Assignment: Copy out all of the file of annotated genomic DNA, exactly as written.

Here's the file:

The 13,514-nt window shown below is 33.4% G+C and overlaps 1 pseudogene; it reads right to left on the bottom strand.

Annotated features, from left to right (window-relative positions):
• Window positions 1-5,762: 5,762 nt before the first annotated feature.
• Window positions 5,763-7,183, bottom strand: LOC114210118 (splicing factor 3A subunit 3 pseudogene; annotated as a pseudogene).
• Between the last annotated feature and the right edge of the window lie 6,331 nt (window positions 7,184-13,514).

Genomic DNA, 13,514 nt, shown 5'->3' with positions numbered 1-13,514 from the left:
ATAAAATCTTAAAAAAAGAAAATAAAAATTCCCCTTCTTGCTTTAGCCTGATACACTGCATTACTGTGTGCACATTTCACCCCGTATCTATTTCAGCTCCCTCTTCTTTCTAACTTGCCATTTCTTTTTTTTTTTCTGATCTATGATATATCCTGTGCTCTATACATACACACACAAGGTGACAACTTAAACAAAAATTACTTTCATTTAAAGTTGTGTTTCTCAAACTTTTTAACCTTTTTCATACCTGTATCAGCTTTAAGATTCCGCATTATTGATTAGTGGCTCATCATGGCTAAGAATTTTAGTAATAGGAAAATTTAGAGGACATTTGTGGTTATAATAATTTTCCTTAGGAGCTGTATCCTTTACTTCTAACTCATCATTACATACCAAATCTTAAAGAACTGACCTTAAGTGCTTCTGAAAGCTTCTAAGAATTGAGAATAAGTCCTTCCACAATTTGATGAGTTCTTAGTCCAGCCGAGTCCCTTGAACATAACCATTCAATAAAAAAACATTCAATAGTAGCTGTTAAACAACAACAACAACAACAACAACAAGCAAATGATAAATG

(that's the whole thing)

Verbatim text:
The 13,514-nt window shown below is 33.4% G+C and overlaps 1 pseudogene; it reads right to left on the bottom strand.

Annotated features, from left to right (window-relative positions):
• Window positions 1-5,762: 5,762 nt before the first annotated feature.
• Window positions 5,763-7,183, bottom strand: LOC114210118 (splicing factor 3A subunit 3 pseudogene; annotated as a pseudogene).
• Between the last annotated feature and the right edge of the window lie 6,331 nt (window positions 7,184-13,514).

Genomic DNA, 13,514 nt, shown 5'->3' with positions numbered 1-13,514 from the left:
ATAAAATCTTAAAAAAAGAAAATAAAAATTCCCCTTCTTGCTTTAGCCTGATACACTGCATTACTGTGTGCACATTTCACCCCGTATCTATTTCAGCTCCCTCTTCTTTCTAACTTGCCATTTCTTTTTTTTTTTCTGATCTATGATATATCCTGTGCTCTATACATACACACACAAGGTGACAACTTAAACAAAAATTACTTTCATTTAAAGTTGTGTTTCTCAAACTTTTTAACCTTTTTCATACCTGTATCAGCTTTAAGATTCCGCATTATTGATTAGTGGCTCATCATGGCTAAGAATTTTAGTAATAGGAAAATTTAGAGGACATTTGTGGTTATAATAATTTTCCTTAGGAGCTGTATCCTTTACTTCTAACTCATCATTACATACCAAATCTTAAAGAACTGACCTTAAGTGCTTCTGAAAGCTTCTAAGAATTGAGAATAAGTCCTTCCACAATTTGATGAGTTCTTAGTCCAGCCGAGTCCCTTGAACATAACCATTCAATAAAAAAACATTCAATAGTAGCTGTTAAACAACAACAACAACAACAACAACAAGCAAATGATAAATG